I understand that the die-hard Colt Thompson collector would turn a blind eye toward a refurbished gun....But it seems through my searches for Thompsons that a great majority have been messed with to some extent.. Some more than others.... Given the amount of transferable guns ( less than 2000 ??), and the amount of buyers, I wouldn't advise anyone to jump all over a re-blue , but be advised they might be more common than not. A few years ago people would have fell over dead to think someone could actually sell a re-blue for 15 K let alone more.

I have seen few that didn't have substantial finish wear or bulged barrel , mis-matched internals. Heck- one of the dealers that transferred mine even commented that my gun had the wrong fire control levers ( knurled ). He showed me his "original mint " gun that had smooth fire control levers....

STEN
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#29 AZDoug

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Posted 17 December 2004 - 12:38 AM

QUOTE (sten guy @ Dec 15 2004, 10:35 AM)
He showed me his "original mint " gun that had smooth fire control levers....


he must have bought the original *mint* gun with smooth levers from JC Earl.

Doug
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#30 colt21a

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Posted 17 December 2004 - 01:43 PM

mostly all colt thompson's have been messed with from owner to owner.....unless you get one direct from p.d. today..and even those are messed with, the chicago thompson's have some replaced wood and internal parts also...and some of the new york drums went home long ago.and replaced with bridgeport's...

also all the thompson's that alot of dealer/collector's had over the last forty year's...have been played with.enhanced part's redone wood.touch up reblue.rebarrelled.

new bolt's, actuator's.and the biggest of all, the "WOOD''

i have had very few colt thompson's that had been true one owner gun's....probably about 15 out of over 100 colt's...

even vollmer's had problem's...i checked most of them out year's ago...roger's another story,and c.earl's...another tale for another time...

i never did bother with a few other collection's upon first glance on some after redone wood and reblue's i quit looking for the pearl...the first five {gun's} told the story "when they stated all original just fired maybe once....wink!!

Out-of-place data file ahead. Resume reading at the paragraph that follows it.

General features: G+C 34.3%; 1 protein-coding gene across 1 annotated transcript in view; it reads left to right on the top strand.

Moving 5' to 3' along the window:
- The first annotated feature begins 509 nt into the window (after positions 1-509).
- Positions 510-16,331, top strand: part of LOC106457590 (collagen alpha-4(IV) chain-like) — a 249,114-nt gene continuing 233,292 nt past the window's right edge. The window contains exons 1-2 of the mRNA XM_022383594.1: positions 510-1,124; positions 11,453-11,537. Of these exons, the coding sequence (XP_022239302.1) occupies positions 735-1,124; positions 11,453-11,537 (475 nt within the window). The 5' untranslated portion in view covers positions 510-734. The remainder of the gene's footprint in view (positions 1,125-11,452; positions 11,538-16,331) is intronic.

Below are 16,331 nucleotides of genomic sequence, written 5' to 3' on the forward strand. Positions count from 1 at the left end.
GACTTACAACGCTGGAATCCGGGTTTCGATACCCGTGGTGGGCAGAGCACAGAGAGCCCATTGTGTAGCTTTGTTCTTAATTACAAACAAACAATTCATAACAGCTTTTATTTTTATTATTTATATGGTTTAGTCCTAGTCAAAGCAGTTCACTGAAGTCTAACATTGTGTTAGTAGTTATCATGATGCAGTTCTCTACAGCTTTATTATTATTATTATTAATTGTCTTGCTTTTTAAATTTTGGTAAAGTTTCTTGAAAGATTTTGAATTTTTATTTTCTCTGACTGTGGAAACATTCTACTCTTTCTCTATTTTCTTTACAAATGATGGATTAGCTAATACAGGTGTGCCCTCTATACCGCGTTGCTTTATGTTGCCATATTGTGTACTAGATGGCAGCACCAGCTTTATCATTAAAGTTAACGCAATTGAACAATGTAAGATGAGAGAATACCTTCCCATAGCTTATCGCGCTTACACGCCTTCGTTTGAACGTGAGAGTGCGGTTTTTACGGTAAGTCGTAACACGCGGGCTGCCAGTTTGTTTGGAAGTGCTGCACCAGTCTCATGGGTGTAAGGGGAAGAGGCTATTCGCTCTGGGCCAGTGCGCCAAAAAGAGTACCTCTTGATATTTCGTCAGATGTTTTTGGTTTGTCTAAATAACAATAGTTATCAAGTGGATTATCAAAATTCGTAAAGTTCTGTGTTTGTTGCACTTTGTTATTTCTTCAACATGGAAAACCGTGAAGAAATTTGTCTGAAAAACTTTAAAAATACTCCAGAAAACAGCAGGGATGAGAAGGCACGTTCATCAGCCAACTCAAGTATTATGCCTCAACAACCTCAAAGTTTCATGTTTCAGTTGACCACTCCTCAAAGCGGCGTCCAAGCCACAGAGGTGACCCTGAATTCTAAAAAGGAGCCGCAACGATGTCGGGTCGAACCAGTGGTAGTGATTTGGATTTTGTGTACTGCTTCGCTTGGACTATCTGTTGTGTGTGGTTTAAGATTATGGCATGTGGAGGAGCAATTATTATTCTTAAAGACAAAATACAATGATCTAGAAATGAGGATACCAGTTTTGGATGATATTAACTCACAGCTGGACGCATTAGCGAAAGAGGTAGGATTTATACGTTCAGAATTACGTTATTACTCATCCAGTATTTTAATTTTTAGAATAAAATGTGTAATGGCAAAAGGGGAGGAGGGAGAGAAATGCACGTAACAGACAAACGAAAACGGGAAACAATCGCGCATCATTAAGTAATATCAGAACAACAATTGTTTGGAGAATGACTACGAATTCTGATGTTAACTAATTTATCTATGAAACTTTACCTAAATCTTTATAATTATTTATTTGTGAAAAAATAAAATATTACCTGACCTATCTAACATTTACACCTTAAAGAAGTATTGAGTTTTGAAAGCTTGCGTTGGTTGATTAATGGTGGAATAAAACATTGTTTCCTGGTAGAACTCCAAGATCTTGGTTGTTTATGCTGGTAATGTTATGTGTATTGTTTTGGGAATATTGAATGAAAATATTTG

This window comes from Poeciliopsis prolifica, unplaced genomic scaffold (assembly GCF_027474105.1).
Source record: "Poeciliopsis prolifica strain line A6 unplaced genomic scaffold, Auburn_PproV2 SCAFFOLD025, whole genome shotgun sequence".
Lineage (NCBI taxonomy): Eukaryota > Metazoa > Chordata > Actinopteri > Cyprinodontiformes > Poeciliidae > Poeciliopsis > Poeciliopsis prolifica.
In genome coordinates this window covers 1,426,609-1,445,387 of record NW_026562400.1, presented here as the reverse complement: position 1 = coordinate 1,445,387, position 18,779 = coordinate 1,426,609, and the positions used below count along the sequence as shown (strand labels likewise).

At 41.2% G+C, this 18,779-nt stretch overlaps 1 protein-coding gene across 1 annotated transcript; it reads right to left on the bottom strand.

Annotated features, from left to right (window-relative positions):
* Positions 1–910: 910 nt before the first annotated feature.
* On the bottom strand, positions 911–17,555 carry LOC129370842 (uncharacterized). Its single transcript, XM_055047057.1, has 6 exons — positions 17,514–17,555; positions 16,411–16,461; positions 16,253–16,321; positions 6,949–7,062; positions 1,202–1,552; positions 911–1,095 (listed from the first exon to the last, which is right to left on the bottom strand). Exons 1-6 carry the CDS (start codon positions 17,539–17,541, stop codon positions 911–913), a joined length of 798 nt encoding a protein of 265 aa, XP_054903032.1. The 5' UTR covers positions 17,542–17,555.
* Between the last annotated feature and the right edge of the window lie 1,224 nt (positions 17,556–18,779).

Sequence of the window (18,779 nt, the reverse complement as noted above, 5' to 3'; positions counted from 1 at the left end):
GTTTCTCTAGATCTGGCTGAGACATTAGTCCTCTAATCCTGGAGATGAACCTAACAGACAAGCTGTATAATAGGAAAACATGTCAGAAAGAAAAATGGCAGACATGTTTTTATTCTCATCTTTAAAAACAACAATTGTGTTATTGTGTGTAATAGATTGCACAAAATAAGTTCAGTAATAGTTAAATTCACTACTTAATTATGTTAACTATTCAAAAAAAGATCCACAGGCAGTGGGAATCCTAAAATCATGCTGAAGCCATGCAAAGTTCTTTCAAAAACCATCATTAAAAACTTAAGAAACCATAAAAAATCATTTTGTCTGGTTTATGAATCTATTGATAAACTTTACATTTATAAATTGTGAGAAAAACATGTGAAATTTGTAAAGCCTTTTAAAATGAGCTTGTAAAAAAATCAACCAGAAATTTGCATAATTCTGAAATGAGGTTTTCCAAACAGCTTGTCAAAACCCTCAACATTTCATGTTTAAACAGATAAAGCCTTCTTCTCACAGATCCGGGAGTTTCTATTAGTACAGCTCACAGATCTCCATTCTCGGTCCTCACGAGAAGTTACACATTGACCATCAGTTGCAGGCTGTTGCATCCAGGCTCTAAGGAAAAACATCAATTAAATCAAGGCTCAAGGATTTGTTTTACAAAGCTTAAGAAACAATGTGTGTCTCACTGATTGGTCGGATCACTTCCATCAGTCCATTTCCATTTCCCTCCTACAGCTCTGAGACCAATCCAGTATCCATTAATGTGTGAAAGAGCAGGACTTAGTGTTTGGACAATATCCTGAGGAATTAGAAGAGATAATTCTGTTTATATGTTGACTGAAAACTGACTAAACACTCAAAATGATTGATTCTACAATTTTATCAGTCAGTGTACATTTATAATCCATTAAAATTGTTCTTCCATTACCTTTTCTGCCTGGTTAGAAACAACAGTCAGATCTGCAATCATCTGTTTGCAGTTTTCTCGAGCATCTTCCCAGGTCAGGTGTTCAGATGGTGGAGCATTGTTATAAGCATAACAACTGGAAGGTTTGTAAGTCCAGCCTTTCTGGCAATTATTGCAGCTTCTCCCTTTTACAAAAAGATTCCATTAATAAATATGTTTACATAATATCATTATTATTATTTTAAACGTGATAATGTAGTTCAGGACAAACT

so guy's i am sure you all have the best of the best....just remember it might not be what its all cracked up to be!!

and with the current "T.G." at it's highest point in thompson history.......watch out!!

everybody who own's or sell's a thompson.is not the know it all,ask them this..how many have you owned and sold???that will tell you alot..have fun with this stuff..

take care,ron
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#31 sten guy

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Posted 17 December 2004 - 09:42 PM

I feel that if you are interested enough in the Thompson gun to shell out enough money to buy one ( all variations are expensive in my opinion), you should feel fortunate.

Fortunate that you can afford such a toy and also fortunate that you have found one...Whether Re-blued - -- 99% original --- or even calico..

STEN cool.gif
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#32 TD.

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Posted 17 December 2004 - 11:48 PM

Ron,
Well stated...and so true. Thank-you for your insight. We would all be wise to pay attention.

sten guy,
I agree. And if the prices continue to climb, you will see far less fortunate buyers.

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#33 anticus

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Posted 18 December 2004 - 11:11 AM

Here's food for thought-when does a Thompson , or any other functional collectable firearm, become too valuable to shoot ?
Original parts break and wear out, original finishes on metal and wood are marred and this inevitably affects the value of the piece.
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#34 TNKen

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Posted 18 December 2004 - 11:10 PM

Good question, and the answer to me would seem a variable of several things. The initial reason for the purchase would seem foremost. Investment vs. hobby vs. recreational shooter vs. avid shooter. I would say true investment quality guns are never fired. From Hobby on down, they get fired, just in varying amounts.